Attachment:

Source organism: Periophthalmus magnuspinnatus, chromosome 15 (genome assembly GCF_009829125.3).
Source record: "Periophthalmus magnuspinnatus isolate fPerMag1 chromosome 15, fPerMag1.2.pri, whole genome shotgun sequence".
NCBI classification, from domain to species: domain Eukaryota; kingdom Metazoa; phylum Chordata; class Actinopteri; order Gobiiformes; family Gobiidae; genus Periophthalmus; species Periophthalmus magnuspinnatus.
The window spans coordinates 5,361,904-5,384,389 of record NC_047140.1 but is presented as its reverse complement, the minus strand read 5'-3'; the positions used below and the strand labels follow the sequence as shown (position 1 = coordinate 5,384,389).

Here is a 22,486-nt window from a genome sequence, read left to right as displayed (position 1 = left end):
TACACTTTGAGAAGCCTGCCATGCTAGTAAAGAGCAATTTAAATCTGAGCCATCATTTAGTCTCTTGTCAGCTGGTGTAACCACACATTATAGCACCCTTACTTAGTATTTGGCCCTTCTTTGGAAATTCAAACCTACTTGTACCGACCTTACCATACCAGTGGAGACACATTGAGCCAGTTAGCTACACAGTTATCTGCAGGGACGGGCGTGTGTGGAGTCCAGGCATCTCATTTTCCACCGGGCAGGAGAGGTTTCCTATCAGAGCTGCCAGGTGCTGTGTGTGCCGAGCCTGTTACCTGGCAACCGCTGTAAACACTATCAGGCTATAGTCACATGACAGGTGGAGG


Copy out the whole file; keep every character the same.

Source organism: Periophthalmus magnuspinnatus, chromosome 15 (genome assembly GCF_009829125.3).
Source record: "Periophthalmus magnuspinnatus isolate fPerMag1 chromosome 15, fPerMag1.2.pri, whole genome shotgun sequence".
NCBI classification, from domain to species: domain Eukaryota; kingdom Metazoa; phylum Chordata; class Actinopteri; order Gobiiformes; family Gobiidae; genus Periophthalmus; species Periophthalmus magnuspinnatus.
The window spans coordinates 5,361,904-5,384,389 of record NC_047140.1 but is presented as its reverse complement, the minus strand read 5'-3'; the positions used below and the strand labels follow the sequence as shown (position 1 = coordinate 5,384,389).

Here is a 22,486-nt window from a genome sequence, read left to right as displayed (position 1 = left end):
TACACTTTGAGAAGCCTGCCATGCTAGTAAAGAGCAATTTAAATCTGAGCCATCATTTAGTCTCTTGTCAGCTGGTGTAACCACACATTATAGCACCCTTACTTAGTATTTGGCCCTTCTTTGGAAATTCAAACCTACTTGTACCGACCTTACCATACCAGTGGAGACACATTGAGCCAGTTAGCTACACAGTTATCTGCAGGGACGGGCGTGTGTGGAGTCCAGGCATCTCATTTTCCACCGGGCAGGAGAGGTTTCCTATCAGAGCTGCCAGGTGCTGTGTGTGCCGAGCCTGTTACCTGGCAACCGCTGTAAACACTATCAGGCTATAGTCACATGACAGGTGGAGG